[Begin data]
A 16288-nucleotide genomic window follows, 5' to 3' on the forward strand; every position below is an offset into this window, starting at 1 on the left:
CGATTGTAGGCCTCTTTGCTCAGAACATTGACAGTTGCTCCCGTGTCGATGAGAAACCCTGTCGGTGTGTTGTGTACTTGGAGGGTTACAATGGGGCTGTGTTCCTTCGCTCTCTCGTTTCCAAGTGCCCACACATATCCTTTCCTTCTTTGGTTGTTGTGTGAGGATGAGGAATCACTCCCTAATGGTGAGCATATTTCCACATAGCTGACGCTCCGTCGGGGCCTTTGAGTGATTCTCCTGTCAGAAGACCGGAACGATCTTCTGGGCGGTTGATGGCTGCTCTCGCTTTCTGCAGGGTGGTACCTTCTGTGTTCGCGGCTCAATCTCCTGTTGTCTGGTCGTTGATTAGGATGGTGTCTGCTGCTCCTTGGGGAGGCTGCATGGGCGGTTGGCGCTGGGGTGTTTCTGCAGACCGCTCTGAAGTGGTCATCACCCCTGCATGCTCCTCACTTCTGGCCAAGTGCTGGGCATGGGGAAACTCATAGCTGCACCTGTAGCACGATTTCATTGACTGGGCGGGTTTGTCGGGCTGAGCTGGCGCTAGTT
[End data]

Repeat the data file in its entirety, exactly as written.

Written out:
A 16288-nucleotide genomic window follows, 5' to 3' on the forward strand; every position below is an offset into this window, starting at 1 on the left:
CGATTGTAGGCCTCTTTGCTCAGAACATTGACAGTTGCTCCCGTGTCGATGAGAAACCCTGTCGGTGTGTTGTGTACTTGGAGGGTTACAATGGGGCTGTGTTCCTTCGCTCTCTCGTTTCCAAGTGCCCACACATATCCTTTCCTTCTTTGGTTGTTGTGTGAGGATGAGGAATCACTCCCTAATGGTGAGCATATTTCCACATAGCTGACGCTCCGTCGGGGCCTTTGAGTGATTCTCCTGTCAGAAGACCGGAACGATCTTCTGGGCGGTTGATGGCTGCTCTCGCTTTCTGCAGGGTGGTACCTTCTGTGTTCGCGGCTCAATCTCCTGTTGTCTGGTCGTTGATTAGGATGGTGTCTGCTGCTCCTTGGGGAGGCTGCATGGGCGGTTGGCGCTGGGGTGTTTCTGCAGACCGCTCTGAAGTGGTCATCACCCCTGCATGCTCCTCACTTCTGGCCAAGTGCTGGGCATGGGGAAACTCATAGCTGCACCTGTAGCACGATTTCATTGACTGGGCGGGTTTGTCGGGCTGAGCTGGCGCTAGTT